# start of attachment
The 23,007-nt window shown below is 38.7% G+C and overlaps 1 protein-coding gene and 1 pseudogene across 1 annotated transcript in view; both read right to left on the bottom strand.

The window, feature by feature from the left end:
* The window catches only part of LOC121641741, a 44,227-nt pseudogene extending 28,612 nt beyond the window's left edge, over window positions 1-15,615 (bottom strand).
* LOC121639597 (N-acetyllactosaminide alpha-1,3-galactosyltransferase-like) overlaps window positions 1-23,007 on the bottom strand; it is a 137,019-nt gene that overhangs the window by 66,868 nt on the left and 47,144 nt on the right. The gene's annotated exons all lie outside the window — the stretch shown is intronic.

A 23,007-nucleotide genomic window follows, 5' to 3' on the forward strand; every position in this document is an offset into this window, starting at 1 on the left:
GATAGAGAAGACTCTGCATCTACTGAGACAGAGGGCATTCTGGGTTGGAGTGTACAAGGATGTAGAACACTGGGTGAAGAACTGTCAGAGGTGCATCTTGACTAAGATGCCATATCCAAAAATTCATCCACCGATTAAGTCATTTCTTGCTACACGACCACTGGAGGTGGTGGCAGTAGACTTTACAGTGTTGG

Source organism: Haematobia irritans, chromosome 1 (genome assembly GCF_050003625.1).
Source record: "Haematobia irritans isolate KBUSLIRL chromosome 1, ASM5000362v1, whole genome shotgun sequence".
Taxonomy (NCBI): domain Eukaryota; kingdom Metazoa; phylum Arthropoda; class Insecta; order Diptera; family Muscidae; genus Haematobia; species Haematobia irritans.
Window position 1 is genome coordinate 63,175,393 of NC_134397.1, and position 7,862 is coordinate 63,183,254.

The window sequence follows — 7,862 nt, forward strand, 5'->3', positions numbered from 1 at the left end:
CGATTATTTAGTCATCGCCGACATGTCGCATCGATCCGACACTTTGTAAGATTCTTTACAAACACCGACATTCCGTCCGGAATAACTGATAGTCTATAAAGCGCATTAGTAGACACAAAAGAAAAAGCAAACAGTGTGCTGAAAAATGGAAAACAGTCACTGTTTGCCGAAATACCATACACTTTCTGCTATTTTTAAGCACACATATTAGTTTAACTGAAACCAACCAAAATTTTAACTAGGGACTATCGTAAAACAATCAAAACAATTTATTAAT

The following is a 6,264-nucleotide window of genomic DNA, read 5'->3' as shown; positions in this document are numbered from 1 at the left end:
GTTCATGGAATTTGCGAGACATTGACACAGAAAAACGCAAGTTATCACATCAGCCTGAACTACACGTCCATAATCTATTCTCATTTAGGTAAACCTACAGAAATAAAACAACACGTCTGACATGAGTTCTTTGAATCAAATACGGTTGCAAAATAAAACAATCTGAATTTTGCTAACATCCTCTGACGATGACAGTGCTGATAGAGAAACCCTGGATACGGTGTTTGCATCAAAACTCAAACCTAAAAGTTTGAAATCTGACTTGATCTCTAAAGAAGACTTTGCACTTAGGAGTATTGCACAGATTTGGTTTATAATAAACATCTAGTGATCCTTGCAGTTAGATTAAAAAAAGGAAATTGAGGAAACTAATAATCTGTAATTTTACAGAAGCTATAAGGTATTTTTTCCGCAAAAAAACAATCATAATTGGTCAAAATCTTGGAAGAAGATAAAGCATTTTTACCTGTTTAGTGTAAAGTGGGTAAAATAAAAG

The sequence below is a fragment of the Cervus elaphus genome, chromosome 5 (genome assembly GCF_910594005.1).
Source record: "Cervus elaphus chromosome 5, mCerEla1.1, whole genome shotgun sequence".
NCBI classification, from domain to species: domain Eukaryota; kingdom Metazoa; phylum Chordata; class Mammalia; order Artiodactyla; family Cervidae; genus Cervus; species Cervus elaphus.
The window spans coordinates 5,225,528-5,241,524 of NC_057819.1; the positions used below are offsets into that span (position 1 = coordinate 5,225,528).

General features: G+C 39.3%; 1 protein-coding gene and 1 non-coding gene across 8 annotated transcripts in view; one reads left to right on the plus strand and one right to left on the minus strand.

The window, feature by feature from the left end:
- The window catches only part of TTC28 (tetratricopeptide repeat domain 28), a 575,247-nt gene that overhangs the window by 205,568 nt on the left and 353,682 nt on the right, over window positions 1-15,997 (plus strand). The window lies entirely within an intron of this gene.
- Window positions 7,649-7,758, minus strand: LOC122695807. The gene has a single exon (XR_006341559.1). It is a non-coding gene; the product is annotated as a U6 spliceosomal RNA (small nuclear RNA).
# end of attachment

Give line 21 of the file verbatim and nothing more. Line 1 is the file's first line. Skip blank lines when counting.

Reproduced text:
- The window catches only part of TTC28 (tetratricopeptide repeat domain 28), a 575,247-nt gene that overhangs the window by 205,568 nt on the left and 353,682 nt on the right, over window positions 1-15,997 (plus strand). The window lies entirely within an intron of this gene.